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Applause for Ackerman nationally, but locally rhetoric doesn't match reality

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I want to be the first to applaud Superintendent Arlene Ackerman for her recent letter to the editor in the Washington Post, which distanced herself from a controversial op-ed fronted by NYC Chancellor Joel Klein and D.C. Chancellor Michelle Rhee. Ackerman’s letter was not only a thoughtful critique of the Klein/Rhee op-ed, but the first step on the national stage by a major superintendent to challenge the bad teacher/good charter stereotype now making the national media rounds.

The drawback? I guess I’m disappointed how Ackerman’s rhetoric has not quite made it to reality here in Philadelphia.

The controversial op-ed, dubbed a “manifesto” on “how to fix our schools," was signed by the heads of 16 major urban school districts, including Ackerman, former Philadelphia school head and current New Orleans school chief Paul Vallas, Klein, Rhee, and a host of others. The editorial reiterated much of the national dialogue about placing the blame for failure of our schools on the inability to remove ineffective teachers and the need to institute individual merit pay based on classroom performance. In addition, the editorial made a push about closing and restructuring low-performing neighborhood schools and promoting charter schools as a viable option.

"The glacial process for removing an incompetent teacher -- and our discomfort as a society with criticizing anyone who chooses this noble and difficult profession -- has left our school districts impotent and, worse, has robbed millions of children of a real future. There isn’t a business in America that would survive if it couldn’t make personnel decisions based on performance.”

It wasn’t hard to see how an editorial like this raised the hackles of plenty of educators in the field. It overlooked and oversimplified critical issues and research in this area, including the fact that:

There are a host of other issues from tracking to school violence to the merry-go-round of urban school superintendents to lack of leadership from school principals to a testing-focused culture and lack of investment in professional development and growth models for teachers, and so on, that made the manifesto less like a call to arms than, well, a “manifesto.” A number of groups, including the national teaching journal Rethinking Schools, have come out with significant critique and analysis of such flaws.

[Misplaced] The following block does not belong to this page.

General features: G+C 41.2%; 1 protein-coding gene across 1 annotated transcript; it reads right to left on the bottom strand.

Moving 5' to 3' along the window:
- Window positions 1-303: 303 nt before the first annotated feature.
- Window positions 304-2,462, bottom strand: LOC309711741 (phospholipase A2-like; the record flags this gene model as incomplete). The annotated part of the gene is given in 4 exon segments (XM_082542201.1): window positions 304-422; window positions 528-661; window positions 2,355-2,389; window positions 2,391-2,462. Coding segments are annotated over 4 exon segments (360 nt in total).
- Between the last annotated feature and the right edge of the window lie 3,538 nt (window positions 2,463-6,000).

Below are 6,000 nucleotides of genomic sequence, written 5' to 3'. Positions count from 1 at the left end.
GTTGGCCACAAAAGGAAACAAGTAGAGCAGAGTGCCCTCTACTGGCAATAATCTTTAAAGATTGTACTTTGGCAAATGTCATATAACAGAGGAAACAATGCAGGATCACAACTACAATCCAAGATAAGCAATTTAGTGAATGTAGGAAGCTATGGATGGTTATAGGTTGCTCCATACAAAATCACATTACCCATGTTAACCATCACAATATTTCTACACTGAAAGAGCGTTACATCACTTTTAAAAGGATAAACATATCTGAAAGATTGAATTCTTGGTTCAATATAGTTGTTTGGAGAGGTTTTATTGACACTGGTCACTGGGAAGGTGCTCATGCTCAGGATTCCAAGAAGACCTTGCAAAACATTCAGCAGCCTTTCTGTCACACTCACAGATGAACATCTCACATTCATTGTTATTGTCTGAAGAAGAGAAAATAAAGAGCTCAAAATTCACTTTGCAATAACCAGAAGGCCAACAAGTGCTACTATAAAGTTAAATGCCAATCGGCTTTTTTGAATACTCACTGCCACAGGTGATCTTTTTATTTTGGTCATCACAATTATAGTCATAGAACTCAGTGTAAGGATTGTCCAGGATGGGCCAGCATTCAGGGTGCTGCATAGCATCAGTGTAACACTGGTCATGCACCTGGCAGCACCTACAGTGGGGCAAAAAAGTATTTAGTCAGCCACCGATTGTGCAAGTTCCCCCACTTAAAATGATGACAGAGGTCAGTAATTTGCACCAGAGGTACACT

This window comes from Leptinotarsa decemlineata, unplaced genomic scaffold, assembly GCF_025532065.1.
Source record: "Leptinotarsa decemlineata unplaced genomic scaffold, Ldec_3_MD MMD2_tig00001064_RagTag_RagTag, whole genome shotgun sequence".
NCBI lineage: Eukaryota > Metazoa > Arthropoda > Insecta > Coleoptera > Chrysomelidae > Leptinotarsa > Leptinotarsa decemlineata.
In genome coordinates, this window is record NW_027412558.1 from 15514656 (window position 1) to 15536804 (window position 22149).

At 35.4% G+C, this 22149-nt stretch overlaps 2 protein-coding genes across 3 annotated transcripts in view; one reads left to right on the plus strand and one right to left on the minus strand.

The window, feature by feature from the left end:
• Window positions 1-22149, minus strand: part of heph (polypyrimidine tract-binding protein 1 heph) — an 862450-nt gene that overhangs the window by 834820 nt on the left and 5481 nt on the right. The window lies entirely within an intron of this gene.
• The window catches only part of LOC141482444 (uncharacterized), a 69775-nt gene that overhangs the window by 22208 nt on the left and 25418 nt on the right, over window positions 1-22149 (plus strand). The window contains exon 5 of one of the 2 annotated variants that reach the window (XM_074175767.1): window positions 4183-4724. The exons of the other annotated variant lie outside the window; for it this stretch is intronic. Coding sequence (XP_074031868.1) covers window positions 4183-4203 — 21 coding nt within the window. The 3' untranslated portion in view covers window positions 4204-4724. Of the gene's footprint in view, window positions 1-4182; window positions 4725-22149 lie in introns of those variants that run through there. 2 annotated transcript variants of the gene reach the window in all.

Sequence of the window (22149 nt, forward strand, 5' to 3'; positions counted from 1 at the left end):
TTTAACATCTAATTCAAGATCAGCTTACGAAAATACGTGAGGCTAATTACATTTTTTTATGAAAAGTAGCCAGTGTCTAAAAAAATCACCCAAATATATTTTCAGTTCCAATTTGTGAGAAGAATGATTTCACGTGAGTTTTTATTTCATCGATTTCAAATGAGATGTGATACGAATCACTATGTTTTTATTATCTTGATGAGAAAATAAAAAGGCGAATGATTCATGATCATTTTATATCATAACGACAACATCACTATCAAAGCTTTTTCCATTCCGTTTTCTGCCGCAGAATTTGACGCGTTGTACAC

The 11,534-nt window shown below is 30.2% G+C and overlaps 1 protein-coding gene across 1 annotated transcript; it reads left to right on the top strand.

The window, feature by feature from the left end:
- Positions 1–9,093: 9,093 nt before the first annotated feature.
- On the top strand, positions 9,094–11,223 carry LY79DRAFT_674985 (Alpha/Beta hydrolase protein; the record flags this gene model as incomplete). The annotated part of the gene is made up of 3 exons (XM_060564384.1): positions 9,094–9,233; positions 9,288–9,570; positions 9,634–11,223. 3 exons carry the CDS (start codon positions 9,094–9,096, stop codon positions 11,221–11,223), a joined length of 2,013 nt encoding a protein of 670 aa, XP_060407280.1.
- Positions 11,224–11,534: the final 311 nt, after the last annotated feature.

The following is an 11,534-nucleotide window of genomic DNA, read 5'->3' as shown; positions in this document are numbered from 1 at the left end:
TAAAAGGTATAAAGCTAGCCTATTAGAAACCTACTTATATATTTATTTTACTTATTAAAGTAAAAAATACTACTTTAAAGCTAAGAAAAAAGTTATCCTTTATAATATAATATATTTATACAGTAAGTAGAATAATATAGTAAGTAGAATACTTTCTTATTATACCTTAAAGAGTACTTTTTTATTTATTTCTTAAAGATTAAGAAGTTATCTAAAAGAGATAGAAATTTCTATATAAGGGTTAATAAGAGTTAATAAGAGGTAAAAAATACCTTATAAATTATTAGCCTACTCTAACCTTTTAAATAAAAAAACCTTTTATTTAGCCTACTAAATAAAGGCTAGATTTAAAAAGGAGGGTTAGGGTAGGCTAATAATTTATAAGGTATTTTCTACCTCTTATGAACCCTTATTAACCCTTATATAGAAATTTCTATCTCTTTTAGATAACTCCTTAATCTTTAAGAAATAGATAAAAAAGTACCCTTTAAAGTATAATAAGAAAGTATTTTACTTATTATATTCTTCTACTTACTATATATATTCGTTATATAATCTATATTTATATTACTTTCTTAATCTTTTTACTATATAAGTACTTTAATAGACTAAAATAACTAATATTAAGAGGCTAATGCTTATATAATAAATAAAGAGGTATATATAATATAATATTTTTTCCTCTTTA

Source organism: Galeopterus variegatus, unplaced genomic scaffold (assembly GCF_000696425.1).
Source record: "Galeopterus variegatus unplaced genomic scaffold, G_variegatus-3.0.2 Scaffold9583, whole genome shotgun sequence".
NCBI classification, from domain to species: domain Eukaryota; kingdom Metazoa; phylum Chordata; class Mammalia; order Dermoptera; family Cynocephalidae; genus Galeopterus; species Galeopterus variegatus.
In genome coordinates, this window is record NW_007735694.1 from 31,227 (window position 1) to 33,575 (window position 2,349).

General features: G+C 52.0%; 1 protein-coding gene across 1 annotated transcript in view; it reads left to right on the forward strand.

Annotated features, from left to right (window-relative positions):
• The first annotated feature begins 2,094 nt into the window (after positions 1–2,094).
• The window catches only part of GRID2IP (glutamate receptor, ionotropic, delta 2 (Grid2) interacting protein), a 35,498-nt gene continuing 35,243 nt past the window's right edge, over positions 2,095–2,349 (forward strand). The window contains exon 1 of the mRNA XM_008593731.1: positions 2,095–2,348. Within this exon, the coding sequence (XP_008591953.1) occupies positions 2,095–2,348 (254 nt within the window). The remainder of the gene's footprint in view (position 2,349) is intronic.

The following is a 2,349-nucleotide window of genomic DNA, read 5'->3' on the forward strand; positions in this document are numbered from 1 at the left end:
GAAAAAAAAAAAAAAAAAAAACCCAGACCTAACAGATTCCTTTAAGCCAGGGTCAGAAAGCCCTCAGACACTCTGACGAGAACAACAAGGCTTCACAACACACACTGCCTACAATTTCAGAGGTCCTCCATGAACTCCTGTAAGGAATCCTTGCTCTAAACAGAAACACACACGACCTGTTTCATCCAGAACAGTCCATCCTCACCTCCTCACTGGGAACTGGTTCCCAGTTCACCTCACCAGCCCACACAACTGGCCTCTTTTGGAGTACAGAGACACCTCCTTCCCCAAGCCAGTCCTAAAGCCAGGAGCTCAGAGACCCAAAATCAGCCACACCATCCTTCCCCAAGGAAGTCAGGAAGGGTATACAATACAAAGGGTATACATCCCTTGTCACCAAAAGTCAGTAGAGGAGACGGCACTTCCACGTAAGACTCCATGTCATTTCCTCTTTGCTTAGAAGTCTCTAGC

One criticism, however, came from an unlikely source. Ackerman's letter to the editor to the Post openly critiqued the op-ed and in effect many of the premises promoted by it and the “Waiting for Superman” national bandwagon.

Ackerman said she had never seen the final version of the op-ed and, in fact, disagreed with it enough to remove her name from it.

“Yes, there are ineffective teachers who shouldn’t be in our schools. However, it is far too simplistic to castigate them or leave the impression that the failure of our children would cease if we eliminated tenure or the entire union. The truth is our public schools have been asked not only to educate children but also to solve many of the ills that the larger society either cannot or will not fix.”

Instead of bashing "bad teachers," she focused on developing teacher efficacy. Moreover, she said her efforts have focused on how to “tackle reform through collaborative efforts.” And she sent a stern message around the polarizing effects of manifestos and otherwise:

“Be careful in this time of polarity not to get caught up in the scripted political agendas of individuals or organizations who seek to divide rather than bring us together. A collaborative approach to reform may not be easy, glamorous or movie-worthy, but it is a stronger and sustainable solution that is likely to outlast the tenure of individuals or politicized agendas.”

Amen to that.

On the national stage where you’ve got NBC’s Education Nation, Oprah Winfrey, Facebook’s Mark Zuckerberg’s $100 million gift to Newark public schools to develop public school options, and the hype around the documentary “Waiting For Superman,” Arlene Ackerman lends an important alternative to the current definition of school reform. Her emphasis on a collaborative approach to reform, parent engagement, moving beyond personalities, and developing effective teachers is a radically different model than the one promoted by her co-signers on the manifesto – and a reform model backed by research and supported by community and education activists who are looking for sustainable reform rather than dramatic headlines.

So why doesn’t it feel better to me as a public school parent and public education supporter? Maybe because her words about collaboration and public engagement haven’t translated well on the ground.

South Philly High’s racial violence, the turnaround disaster at West Philadelphia High School – and those are the schools where the superintendent gets involved. There are plenty of other schools struggling from neglect and disinvestment. There's Ackerman's frequent "Peter and Paul" references around individual school funding, which contradicts a lift-all-schools approach to supporting schools, and her dsimissal of "organized parents" with an "agenda" as opposed to individual parent concerns. There's also the high salaries and musical chairs administration that earns her that autocratic and mercurial reputation.

On the national stage I’ll cheer for Ackerman’s words of insight. But locally, we’re still waiting for Ackerman’s promise of collaboration to translate to all her schools and communities.

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